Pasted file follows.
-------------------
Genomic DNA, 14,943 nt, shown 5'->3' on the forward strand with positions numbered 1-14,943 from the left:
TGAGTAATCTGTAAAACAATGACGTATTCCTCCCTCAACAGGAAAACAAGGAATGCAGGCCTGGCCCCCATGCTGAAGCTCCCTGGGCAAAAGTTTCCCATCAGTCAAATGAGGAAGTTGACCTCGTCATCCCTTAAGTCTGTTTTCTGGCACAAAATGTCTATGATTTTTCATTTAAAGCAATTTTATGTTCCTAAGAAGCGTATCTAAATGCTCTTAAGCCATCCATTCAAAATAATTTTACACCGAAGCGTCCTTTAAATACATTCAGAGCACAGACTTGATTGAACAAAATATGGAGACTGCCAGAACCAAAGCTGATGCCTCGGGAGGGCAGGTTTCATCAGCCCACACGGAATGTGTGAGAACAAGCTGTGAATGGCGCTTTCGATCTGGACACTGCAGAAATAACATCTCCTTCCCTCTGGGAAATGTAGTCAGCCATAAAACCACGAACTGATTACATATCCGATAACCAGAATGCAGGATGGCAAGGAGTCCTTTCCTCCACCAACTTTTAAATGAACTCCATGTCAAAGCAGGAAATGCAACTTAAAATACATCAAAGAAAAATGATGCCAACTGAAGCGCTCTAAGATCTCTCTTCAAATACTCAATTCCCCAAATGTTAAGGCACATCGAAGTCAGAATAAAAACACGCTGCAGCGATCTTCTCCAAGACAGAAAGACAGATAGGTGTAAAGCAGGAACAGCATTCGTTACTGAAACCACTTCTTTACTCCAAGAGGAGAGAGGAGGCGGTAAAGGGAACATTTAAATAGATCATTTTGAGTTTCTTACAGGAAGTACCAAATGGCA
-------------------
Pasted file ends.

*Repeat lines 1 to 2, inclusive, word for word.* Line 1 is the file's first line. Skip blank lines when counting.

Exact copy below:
Genomic DNA, 14,943 nt, shown 5'->3' on the forward strand with positions numbered 1-14,943 from the left:
TGAGTAATCTGTAAAACAATGACGTATTCCTCCCTCAACAGGAAAACAAGGAATGCAGGCCTGGCCCCCATGCTGAAGCTCCCTGGGCAAAAGTTTCCCATCAGTCAAATGAGGAAGTTGACCTCGTCATCCCTTAAGTCTGTTTTCTGGCACAAAATGTCTATGATTTTTCATTTAAAGCAATTTTATGTTCCTAAGAAGCGTATCTAAATGCTCTTAAGCCATCCATTCAAAATAATTTTACACCGAAGCGTCCTTTAAATACATTCAGAGCACAGACTTGATTGAACAAAATATGGAGACTGCCAGAACCAAAGCTGATGCCTCGGGAGGGCAGGTTTCATCAGCCCACACGGAATGTGTGAGAACAAGCTGTGAATGGCGCTTTCGATCTGGACACTGCAGAAATAACATCTCCTTCCCTCTGGGAAATGTAGTCAGCCATAAAACCACGAACTGATTACATATCCGATAACCAGAATGCAGGATGGCAAGGAGTCCTTTCCTCCACCAACTTTTAAATGAACTCCATGTCAAAGCAGGAAATGCAACTTAAAATACATCAAAGAAAAATGATGCCAACTGAAGCGCTCTAAGATCTCTCTTCAAATACTCAATTCCCCAAATGTTAAGGCACATCGAAGTCAGAATAAAAACACGCTGCAGCGATCTTCTCCAAGACAGAAAGACAGATAGGTGTAAAGCAGGAACAGCATTCGTTACTGAAACCACTTCTTTACTCCAAGAGGAGAGAGGAGGCGGTAAAGGGAACATTTAAATAGATCATTTTGAGTTTCTTACAGGAAGTACCAAATGGCA